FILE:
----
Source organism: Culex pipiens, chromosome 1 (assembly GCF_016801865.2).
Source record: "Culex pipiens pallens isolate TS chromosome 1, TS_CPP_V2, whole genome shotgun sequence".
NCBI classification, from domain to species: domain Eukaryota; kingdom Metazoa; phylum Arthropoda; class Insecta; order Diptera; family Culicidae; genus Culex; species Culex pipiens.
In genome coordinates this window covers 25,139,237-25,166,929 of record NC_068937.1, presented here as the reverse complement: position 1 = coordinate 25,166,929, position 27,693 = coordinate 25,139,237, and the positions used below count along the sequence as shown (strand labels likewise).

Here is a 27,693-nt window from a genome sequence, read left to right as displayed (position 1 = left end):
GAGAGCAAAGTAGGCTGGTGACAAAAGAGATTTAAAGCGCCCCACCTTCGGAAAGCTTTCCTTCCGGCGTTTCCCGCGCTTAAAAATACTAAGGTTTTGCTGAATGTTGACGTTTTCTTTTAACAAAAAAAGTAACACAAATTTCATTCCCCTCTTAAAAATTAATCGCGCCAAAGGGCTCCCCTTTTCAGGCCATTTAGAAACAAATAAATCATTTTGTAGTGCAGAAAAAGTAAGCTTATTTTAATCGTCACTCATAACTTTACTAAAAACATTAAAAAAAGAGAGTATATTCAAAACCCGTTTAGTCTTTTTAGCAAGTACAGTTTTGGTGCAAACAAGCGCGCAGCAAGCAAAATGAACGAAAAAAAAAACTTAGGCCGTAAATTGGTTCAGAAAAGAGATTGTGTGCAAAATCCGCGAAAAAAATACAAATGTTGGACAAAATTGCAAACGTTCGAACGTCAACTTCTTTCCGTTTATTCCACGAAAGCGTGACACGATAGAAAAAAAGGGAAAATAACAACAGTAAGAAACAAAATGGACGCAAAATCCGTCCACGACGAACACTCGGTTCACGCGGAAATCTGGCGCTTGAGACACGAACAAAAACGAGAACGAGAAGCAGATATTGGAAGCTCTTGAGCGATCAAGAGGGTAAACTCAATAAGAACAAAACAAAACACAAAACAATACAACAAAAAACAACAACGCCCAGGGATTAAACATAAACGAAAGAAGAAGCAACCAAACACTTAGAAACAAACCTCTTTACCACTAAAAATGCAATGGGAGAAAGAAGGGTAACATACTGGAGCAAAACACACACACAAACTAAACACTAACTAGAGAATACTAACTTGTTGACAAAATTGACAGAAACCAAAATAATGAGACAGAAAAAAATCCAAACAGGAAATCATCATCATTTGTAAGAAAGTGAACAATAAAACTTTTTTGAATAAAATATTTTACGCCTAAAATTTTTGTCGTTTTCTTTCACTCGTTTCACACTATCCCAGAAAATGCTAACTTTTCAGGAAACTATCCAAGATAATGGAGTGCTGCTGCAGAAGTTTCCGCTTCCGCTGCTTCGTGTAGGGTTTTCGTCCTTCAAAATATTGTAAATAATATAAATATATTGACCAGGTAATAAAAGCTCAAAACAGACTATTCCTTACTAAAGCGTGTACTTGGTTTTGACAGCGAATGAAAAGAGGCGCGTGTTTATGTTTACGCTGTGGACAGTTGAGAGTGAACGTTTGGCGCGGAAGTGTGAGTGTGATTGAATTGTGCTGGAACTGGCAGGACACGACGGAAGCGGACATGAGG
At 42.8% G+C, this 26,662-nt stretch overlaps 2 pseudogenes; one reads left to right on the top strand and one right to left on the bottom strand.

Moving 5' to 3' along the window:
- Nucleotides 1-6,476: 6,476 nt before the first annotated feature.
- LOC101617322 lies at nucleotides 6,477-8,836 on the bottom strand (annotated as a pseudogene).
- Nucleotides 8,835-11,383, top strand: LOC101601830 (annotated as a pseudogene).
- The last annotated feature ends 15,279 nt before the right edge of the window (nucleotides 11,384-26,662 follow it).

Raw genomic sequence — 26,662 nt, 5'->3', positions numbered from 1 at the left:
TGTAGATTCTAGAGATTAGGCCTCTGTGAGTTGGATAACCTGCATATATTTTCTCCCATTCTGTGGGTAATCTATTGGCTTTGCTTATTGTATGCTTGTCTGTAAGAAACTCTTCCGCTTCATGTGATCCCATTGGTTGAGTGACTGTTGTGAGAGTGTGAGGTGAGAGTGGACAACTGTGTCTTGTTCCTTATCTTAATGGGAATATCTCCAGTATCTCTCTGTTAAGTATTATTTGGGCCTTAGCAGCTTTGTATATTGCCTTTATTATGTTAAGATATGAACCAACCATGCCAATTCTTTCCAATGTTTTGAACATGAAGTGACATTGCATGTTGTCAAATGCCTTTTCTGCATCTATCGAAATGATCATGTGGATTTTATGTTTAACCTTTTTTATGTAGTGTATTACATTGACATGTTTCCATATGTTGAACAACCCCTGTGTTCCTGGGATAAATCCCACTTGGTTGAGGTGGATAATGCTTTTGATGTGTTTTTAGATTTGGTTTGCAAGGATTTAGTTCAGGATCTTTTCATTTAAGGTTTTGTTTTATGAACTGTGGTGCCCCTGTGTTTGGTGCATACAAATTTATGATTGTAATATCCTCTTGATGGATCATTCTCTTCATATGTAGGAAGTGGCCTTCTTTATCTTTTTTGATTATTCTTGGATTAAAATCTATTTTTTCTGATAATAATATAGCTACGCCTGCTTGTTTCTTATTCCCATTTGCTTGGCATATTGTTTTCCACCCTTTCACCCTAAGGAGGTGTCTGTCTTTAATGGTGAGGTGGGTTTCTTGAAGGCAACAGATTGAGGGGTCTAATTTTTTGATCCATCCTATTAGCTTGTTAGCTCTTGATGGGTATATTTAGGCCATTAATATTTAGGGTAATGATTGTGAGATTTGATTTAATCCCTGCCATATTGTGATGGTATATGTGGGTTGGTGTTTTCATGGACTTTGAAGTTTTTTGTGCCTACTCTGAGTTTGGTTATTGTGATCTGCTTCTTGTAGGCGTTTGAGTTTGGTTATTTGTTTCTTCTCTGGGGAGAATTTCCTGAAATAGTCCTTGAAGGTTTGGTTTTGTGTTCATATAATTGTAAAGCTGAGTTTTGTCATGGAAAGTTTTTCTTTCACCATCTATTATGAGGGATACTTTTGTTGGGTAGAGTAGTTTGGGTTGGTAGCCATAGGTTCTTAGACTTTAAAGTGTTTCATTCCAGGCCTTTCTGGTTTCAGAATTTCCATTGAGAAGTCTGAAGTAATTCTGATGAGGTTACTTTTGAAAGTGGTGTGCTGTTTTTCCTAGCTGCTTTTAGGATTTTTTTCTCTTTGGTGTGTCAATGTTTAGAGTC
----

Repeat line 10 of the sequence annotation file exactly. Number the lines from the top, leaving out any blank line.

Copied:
- LOC101617322 lies at nucleotides 6,477-8,836 on the bottom strand (annotated as a pseudogene).